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More of this stuff, please... - 81%

robotiq, September 11th, 2020

Human Remains expanded their unique death metal vision on this second demo, an upgrade on the previous demo in every way. There are four new songs here (which are a little more complex than the older songs), the production is clearer, the playing is tighter, the riffs are tougher. Anyone accustomed to modern metal productions might balk at how this demo sounds. The production here is rough and cheap, almost perfect for the band's approach. In my eyes there are two types of 'shitty' productions, the good kind and the bad kind. This demo is an example of the good kind. There are no off-putting drum sounds, the guitar is potent, and the loudness levels between the instruments is about right. Those are the most important things.

At this stage in their career, the Human Remains brand of death metal was an extraordinary mix of violence and experimentation. There is slightly more grindcore here than on the previous demo, but it is still about 75% in the death metal camp. Paul Miller's vocals are blood-curdling. They have improved since the first demo and are a definite highlight. Imagine a cross between John Tardy and Brett Hoffman; Miller is every bit as menacing as that sounds. Dave Witte's potential as an elite metal drummer was obvious from the beginning. His speed gives Human Remains a natural extremity and explosiveness which allows them to experiment without compromising brutality.

The guitar riffs are wild, vivid and sometimes over the top. Most of the time they resolve into some of the heaviest mid-paced grooves ever created. The song-writing relies on packing lots of short riffs together and moving through them quickly, using Witte's drumming as the base. The band are more fluid here than on later material (i.e., "Using Sickness as a Hero"). They had already begun to use guitar effects to mix things up. This adds a sense of randomness to proceedings, but these effects colour the songs rather than dictate them. The band were bringing jazzy and noisy elements into their music in a different way to any other death metal band of the time. The opening section of "Fictitiously Vivid" is a great example. The harmonics are used as part of the rhythm, but they also disorientate the listener a little. Good death metal should make you feel like you are under threat. Human Remains understood that principle, at least in the early part of their career.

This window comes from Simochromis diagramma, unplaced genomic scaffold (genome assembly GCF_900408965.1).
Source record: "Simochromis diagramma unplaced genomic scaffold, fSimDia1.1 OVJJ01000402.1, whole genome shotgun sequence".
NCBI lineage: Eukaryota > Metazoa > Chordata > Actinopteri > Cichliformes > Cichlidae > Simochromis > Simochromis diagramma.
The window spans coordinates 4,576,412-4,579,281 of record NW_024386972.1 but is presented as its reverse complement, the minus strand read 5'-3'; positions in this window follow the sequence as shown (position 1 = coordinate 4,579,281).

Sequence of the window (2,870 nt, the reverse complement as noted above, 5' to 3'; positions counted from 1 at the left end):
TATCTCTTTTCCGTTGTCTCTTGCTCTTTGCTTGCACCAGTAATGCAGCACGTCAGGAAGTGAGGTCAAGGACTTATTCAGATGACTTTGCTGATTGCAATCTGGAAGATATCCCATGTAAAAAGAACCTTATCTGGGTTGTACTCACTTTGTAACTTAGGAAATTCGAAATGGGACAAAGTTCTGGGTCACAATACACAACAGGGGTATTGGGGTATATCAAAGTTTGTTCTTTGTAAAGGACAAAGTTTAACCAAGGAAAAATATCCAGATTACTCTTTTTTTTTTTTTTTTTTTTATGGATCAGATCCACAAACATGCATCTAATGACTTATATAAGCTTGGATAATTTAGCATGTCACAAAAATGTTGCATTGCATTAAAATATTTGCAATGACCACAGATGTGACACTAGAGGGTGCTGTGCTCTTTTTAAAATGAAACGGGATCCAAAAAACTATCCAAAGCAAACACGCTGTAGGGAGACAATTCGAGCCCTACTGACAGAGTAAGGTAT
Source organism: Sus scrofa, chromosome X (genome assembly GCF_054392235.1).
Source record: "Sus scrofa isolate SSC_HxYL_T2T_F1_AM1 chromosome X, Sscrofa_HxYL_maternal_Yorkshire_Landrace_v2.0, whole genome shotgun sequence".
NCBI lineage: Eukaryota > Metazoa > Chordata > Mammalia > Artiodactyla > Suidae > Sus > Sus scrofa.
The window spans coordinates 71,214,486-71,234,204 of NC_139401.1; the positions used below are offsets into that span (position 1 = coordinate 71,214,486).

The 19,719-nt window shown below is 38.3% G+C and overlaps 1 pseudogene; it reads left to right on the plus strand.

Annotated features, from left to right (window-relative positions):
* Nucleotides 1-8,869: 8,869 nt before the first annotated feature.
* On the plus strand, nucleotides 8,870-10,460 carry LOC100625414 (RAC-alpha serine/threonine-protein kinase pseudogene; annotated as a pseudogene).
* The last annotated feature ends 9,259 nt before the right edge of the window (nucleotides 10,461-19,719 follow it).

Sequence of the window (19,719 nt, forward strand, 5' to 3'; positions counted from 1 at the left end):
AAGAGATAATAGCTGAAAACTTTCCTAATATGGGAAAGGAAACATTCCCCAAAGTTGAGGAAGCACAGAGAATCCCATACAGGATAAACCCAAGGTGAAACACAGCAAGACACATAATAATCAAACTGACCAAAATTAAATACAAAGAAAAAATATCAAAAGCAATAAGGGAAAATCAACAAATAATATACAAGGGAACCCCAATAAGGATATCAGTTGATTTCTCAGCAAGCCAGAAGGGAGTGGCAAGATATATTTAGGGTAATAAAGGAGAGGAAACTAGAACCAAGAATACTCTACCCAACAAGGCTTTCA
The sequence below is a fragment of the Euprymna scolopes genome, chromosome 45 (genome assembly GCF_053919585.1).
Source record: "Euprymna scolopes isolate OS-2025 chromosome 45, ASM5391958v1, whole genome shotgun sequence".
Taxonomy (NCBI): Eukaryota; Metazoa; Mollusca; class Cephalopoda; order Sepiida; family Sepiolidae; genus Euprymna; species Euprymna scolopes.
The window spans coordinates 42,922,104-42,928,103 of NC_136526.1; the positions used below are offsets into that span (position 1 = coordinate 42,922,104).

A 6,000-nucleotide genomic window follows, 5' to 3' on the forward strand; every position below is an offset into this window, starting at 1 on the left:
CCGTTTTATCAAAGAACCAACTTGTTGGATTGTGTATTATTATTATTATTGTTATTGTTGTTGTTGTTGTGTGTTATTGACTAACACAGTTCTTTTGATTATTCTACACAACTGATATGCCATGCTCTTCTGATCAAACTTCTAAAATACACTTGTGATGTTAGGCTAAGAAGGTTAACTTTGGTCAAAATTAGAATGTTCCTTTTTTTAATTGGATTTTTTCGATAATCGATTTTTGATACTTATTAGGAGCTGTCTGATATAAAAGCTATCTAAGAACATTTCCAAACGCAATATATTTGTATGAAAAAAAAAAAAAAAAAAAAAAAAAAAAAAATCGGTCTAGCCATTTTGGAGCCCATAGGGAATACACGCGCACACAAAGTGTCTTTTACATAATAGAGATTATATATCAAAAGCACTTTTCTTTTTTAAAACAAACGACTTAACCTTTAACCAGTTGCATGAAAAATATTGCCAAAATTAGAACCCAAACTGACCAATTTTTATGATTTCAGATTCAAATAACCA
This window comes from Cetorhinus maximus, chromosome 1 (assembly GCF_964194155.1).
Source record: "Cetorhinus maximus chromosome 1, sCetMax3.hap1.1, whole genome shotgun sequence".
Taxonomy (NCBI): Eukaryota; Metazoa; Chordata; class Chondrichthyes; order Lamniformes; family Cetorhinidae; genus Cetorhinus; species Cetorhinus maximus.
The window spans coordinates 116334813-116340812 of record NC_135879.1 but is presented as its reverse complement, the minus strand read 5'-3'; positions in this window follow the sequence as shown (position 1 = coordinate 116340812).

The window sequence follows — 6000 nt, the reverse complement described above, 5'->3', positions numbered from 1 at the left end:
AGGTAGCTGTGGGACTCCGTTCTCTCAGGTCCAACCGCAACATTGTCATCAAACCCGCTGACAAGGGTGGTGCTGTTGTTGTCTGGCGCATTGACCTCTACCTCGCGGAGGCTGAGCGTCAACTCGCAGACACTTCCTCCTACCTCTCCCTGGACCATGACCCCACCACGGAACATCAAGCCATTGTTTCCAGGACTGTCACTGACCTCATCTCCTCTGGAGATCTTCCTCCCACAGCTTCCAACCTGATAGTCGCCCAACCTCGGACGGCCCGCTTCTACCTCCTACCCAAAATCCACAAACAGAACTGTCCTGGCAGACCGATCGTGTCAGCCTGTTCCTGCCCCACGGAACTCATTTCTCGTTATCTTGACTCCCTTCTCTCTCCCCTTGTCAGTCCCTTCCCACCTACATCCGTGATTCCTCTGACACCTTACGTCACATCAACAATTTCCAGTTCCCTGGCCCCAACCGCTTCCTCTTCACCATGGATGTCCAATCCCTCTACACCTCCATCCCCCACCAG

The reason this stuff sounds so good is because everything flows without sounding forced. The music is chaotic and cathartic, but it still makes sense. I find that a lot of modern technical death metal sacrifices cohesion for complexity. I would always take the former over the latter, as Human Remains did here. This is because the band’s roots are in pure old school death metal. They did not let the avant-garde tendencies interrupt the swaggering, foreboding violence. Whilst this demo sounds somewhat like other bands’ albums from the time ("Dreaming with the Dead", "The Ten Commandments", "Dawn of Possession"), it never sounds derivative of anything. Human Remains were following their own path.

This demo is great. None of these songs appear anywhere else in the Human Remains discography, making it essential listening for those who like brute force death metal with a subtle, progressive twist. There might be a couple of occasions where the band's wackiness gets in the way of a groove. But there are many more occasions where the grooves hit the spot (such as the monster riff at the end of "Sight Beyond Sickness"). This demo is not quite as good as the "Admirations Most Deep and Foul" EP that followed, but it is much better than everything the band released after that EP. Essential.